Paul Otellini, chief executive of Intel from 2005 to 2013, passed away in his sleep on Monday, October 2, 2017, intel xeon e5 2600 has announced. Mr. Otellini was Intel’s first CEO who did not have a technology educational background, and yet spent his entire career at Intel. During his tenure at one of the world’s largest chipmakers, he had a significant impact on the company’s business and technology development.
“We are deeply saddened by Paul’s passing,” Intel CEO Brian Krzanich said. “He was the relentless voice of the customer in a sea of engineers, and he taught us that we only win when we put the customer first.”
Paul Otellini was born in San Francisco on October 12, 1950. He received a bachelor’s degree in economics from the University of San Francisco in 1972, then an MBA from the University of California, Berkeley in 1974. Mr. Otellini joined Intel in 1974 and then held various positions at the company for 39 years before he retired in 2013.
Despite the fact that he did not have any educational background in technology, his impact on Intel (and therefore on the whole IT industry) is hard to overstate. For example, he used to run Intel Architecture Group, responsible for developing CPUs and chipsets as well as the company’s strategies for desktop, mobile and enterprise computing. Besides, he used to be the general manager of Intel’s Sales and Marketing Group, before becoming COO in 2002 and CEO in 2005.
One of his main accomplishments in the early 2000s was Intel’s shift from CPU development to platform development. Until Intel launched its Centrino platform (CPU, chipset, Wi-Fi controller) in 2003, the company focused primarily on microprocessor design, leaving parts of the chipset business and other chips to third parties, such as VIA Technologies or SiS. Centrino demonstrated that a platform approach yields better financial results, as the company could sell more chips per PC than before.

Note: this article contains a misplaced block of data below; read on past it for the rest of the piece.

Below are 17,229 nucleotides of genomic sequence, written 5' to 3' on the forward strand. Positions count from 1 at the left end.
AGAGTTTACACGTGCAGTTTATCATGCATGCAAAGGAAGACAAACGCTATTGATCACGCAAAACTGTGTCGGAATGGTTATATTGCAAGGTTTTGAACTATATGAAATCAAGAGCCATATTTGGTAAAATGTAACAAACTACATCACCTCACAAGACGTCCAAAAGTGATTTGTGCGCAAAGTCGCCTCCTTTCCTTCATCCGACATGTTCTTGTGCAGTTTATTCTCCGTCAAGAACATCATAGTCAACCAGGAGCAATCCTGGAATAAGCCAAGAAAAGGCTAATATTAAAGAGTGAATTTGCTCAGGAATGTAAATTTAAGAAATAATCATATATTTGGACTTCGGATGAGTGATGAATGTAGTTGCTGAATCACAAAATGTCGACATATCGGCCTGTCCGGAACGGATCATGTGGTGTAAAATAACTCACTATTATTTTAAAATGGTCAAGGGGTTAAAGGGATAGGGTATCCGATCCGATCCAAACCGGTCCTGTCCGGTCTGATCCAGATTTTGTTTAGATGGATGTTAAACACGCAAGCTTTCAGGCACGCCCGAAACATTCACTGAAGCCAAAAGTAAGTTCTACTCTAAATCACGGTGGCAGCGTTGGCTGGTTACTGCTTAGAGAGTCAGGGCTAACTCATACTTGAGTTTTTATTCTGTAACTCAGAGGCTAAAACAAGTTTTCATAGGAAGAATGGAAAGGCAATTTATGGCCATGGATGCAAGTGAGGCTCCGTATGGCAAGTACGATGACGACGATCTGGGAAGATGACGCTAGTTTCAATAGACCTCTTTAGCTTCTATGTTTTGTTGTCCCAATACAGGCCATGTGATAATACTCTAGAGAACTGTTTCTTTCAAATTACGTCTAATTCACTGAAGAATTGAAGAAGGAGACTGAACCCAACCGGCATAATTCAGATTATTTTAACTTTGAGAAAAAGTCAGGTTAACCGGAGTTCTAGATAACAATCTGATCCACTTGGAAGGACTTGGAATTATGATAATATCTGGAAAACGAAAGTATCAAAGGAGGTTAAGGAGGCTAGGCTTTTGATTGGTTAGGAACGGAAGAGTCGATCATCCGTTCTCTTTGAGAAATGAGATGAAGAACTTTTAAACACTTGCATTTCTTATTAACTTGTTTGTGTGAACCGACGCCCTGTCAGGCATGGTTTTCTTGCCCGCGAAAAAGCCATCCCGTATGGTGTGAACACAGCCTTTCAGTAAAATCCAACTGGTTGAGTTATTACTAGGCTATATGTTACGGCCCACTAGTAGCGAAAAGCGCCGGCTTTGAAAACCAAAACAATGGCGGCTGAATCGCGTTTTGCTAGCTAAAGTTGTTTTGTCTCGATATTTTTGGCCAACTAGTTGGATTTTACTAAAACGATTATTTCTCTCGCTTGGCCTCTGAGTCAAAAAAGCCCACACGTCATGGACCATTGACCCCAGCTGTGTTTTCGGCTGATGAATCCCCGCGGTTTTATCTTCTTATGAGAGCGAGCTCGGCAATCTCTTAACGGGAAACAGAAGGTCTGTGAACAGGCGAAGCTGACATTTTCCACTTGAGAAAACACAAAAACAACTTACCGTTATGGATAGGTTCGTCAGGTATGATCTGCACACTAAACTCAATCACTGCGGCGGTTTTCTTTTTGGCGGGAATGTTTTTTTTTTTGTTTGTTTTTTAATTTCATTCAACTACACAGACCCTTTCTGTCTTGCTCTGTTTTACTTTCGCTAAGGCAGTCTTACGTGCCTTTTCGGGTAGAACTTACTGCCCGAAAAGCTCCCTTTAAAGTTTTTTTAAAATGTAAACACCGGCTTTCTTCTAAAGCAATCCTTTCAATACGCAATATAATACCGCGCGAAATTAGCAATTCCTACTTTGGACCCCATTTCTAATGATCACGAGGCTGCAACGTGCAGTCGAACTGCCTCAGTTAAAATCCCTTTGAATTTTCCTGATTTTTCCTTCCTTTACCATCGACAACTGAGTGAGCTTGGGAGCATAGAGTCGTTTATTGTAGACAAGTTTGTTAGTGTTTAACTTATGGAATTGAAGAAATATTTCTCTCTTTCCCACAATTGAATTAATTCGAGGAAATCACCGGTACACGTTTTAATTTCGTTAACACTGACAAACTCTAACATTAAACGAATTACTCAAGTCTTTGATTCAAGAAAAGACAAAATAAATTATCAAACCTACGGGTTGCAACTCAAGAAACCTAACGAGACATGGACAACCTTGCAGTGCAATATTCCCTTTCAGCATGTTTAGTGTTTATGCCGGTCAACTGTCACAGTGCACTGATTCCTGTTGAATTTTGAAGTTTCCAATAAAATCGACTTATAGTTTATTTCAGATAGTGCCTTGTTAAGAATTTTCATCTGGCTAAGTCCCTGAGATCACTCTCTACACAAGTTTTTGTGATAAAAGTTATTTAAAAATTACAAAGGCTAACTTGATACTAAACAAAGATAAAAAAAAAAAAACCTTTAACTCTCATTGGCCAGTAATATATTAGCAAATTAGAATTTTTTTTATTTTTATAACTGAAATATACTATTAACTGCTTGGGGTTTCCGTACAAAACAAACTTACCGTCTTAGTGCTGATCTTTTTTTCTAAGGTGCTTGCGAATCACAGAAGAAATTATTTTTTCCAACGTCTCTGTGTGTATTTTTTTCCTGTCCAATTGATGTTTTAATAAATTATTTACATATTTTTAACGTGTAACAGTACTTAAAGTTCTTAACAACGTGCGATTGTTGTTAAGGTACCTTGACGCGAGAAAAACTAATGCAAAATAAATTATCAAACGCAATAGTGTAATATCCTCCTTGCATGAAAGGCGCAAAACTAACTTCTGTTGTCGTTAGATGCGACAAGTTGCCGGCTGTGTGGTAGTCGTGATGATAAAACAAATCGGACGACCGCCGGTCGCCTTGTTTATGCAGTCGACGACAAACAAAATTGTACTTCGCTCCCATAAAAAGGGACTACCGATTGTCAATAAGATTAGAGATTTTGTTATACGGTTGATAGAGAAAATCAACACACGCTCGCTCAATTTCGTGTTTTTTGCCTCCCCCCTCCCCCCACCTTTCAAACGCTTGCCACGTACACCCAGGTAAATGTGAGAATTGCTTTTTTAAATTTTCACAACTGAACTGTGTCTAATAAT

Later on, Mr. Otellini re-organized Intel around platforms for client and server machines, which streamlined development of the company’s compute solutions in general. The company’s financial results were strong even during the global economic recession from 2008 to 2010. In fact, he managed to increase Intel’s revenues from $34 billion in 2004 to $53 billion in 2012.
Among the big victories of Mr. Otellini that Intel names his win of Apple’s PC business: until 2006, Apple used PowerPC processors, but switched to Intel’s x86 architectures completely in the period from early 2006 to early 2008. It took Mr. Otellini nearly a decade to put Intel’s chips inside Macintosh computer. He first met Steve Jobs when he was still at NeXT in the late 1990s and kept meeting with him regularly until the deal was signed in 2005.
“Intel had a reputation for being a tough partner, coming out of the days when it was run by Andy Grove and Craig Barrett,” said Mr. Otellini in Walter Isaacson’s Steve Jobs book. “I wanted to show that Intel was a company you could work with. So a crack team from Intel worked with Apple, and they were able to beat the conversion deadline by six months.”
Eventually, Intel did not win Apple’s mobile contract due to various factors, but Mr. Otellini was quick to address one of Intel platforms’ main drawback: slow integrated GPUs. During his famous presentation at IDF in 2007, Mr. Otellini announced plans to increase performance of the company’s iGPUs by 10 times by 2010, but in reality the company did better than that. In fact, Intel has increased its iGPU performance quite dramatically in the last 10 years, a clear indicator that Paul Otellini and his team considered Intel’s weaknesses seriously and set up a foundation to overcome them.
Paul Otellini is survived by his wife Sandy (with whom they were married for 30 years), his son Patrick and his daughter Alexis.